On those high, lonely ridges the wise tramper knows- stay warm in the hut, write in your journal, read a book when the cold, wet, cruel Southerly blows.   Godfrey stood on the summit of the lovely Imber Ranges, sweat cooled his back, he shook a pebble from his boot, in no hurry on this warm day to complete the long trek down, down from the track known as “Double Set Of Corners”, to the next beautiful track, beyond the next remote town…

THE BRAIDED RIVER- From Godfrey to Worzel

A letter came, tattered, stained, stamp stuck askew, I opened it carefully, lest it tear. For I knew, he had reached the far Westland, had written by firelight, far from the big city- “Preparing to tramp up The Braided River”, wrote Godfrey.

“Upper middle of nowhere is where I’ll spend summer, where gold is washed down to the rip-rap at Celebrate Bar, in the shallows I’ll pan for the jade or gold flakes or a nugget to mount for you, to wear on a chain, when we meet again.  “And at Dream Big Bar, where river meets sea is a best place to fossick for gem-stone. There sand and water form a natural tumbler, and the days pass peaceful as I am here quite alone.   Indeed, I dream big on the Braided River, no human rubbish, or shout or sign, in the white, squeaky sand the only bare foot prints are mine.

Treasure Bar, on the great river wide, higher up into the mountains the light from the snow fields, by day and the night sky…cause me to recall the wet, dirty streets left below.                      Was where a ring of gold I found, painted on the tar-mac- words chalked near to washed away- “Someone has lost their Halo”….why the vision stayed with me at that time, I could not know.  “If there existed, such a place to find it again, it may be up Treasure Bar on the shingle bend.   “Just one last pan, and a look at the sky, for the rain was coming, summer done. “One last one before I go, panned a perfect wee nugget of gold in the shape of a halo.  Dream big, treasure, celebrate, where the river was shallow, and current slack, I stood knee deep in thanks. For the gold I had gathered.; bent low to the water, emptied my tin of dust and nuggets and gave it all back.”   ” I kept the wee piece in the shape of a halo- shall have it set on your choice of a chain, when we walk arm in arm, those wet city streets, for you when we meet again..                 (With Thanks To Lonewolf)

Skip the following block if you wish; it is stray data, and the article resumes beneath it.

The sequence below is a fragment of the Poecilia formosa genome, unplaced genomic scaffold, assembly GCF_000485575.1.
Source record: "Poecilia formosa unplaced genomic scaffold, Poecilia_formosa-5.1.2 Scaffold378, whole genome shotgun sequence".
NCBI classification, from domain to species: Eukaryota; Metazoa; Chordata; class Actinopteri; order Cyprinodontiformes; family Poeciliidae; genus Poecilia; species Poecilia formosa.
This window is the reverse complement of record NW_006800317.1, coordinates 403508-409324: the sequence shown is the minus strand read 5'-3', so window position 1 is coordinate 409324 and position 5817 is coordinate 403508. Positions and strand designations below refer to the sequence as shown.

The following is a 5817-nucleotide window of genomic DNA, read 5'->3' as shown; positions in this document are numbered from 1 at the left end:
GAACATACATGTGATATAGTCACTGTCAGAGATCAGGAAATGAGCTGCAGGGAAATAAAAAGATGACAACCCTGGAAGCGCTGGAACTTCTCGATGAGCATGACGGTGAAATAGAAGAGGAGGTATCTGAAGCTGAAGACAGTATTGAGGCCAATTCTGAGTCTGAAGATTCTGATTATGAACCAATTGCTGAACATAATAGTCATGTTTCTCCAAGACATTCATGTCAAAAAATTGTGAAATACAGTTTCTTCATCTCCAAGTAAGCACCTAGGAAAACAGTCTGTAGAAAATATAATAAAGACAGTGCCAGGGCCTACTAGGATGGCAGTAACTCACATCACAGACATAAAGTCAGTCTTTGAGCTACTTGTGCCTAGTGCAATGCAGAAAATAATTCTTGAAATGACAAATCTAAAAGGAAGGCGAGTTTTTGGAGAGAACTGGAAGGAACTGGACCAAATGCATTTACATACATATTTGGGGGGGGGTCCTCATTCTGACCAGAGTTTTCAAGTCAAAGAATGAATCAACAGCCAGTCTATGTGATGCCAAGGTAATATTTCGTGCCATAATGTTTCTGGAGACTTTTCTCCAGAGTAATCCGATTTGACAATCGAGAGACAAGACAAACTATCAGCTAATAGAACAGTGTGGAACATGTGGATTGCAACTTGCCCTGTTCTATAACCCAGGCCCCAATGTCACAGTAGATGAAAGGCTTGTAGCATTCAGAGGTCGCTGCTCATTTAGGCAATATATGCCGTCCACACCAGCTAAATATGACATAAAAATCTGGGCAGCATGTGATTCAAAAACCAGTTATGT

THE HAGGIS IS GONE- And Beatrice’s Song- From Worzel

They teased him about his dread of beets, they teased him about his lack of teeth, they teased him about his ragged clothes, they teased him about the dented car his grouchy mother drove…Beatrice spoken softly of the childhood she and Godfrey shared as we explored the Welsh countryside in her equally decrepit vehicle. I was a prairie girl, knew the cold, but never the cold of the piercing, damp wind off the mountains, that cleared the fog and coal smoke, the blowing snow just long enough to reveal the magic of a castle, then veil it again, this modest and mystic treasure of a land. It was not until my third visit to Sonsie Farm, and the old puce house, that Beatrice shared more of herself. Propped against the canoe in her sitting room, and two dead plants was Godfrey’s old “Chupa Street Guitar”, dusted, with shiny new strings. Beatrice explained, “Sugar Mulgrew has taught me three chords, “I have always sung while shoveling manure, and have written a bit down, would you care to hear it? “indeed , yes, I told her, indeed.